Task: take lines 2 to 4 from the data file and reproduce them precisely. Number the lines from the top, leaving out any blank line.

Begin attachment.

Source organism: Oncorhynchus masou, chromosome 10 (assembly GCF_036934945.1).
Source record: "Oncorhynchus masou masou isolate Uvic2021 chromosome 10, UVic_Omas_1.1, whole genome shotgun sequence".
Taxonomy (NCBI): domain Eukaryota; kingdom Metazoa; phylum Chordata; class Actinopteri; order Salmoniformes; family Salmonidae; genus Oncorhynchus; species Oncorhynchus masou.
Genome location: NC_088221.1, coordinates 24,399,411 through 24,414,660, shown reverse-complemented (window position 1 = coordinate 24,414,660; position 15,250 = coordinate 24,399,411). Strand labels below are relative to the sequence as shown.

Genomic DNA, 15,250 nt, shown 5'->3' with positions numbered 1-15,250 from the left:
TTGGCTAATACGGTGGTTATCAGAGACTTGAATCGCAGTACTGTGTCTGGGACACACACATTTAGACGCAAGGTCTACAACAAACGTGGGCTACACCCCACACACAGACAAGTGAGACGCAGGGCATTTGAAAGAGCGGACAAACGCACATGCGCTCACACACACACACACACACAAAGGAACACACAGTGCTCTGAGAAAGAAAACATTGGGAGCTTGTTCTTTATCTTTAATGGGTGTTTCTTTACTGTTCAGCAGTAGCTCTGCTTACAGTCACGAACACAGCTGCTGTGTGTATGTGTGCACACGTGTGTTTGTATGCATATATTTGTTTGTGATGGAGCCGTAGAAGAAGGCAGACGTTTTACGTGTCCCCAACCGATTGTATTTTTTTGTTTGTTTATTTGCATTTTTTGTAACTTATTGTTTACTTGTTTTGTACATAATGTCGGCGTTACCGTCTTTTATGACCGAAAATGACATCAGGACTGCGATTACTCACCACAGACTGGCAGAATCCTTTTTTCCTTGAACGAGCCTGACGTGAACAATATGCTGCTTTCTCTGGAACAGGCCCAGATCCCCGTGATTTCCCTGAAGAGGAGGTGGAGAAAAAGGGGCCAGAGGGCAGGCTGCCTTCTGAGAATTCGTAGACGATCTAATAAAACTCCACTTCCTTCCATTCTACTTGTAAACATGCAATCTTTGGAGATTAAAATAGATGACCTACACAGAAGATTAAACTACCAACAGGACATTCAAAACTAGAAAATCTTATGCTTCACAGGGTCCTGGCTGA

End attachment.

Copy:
Source record: "Oncorhynchus masou masou isolate Uvic2021 chromosome 10, UVic_Omas_1.1, whole genome shotgun sequence".
Taxonomy (NCBI): domain Eukaryota; kingdom Metazoa; phylum Chordata; class Actinopteri; order Salmoniformes; family Salmonidae; genus Oncorhynchus; species Oncorhynchus masou.
Genome location: NC_088221.1, coordinates 24,399,411 through 24,414,660, shown reverse-complemented (window position 1 = coordinate 24,414,660; position 15,250 = coordinate 24,399,411). Strand labels below are relative to the sequence as shown.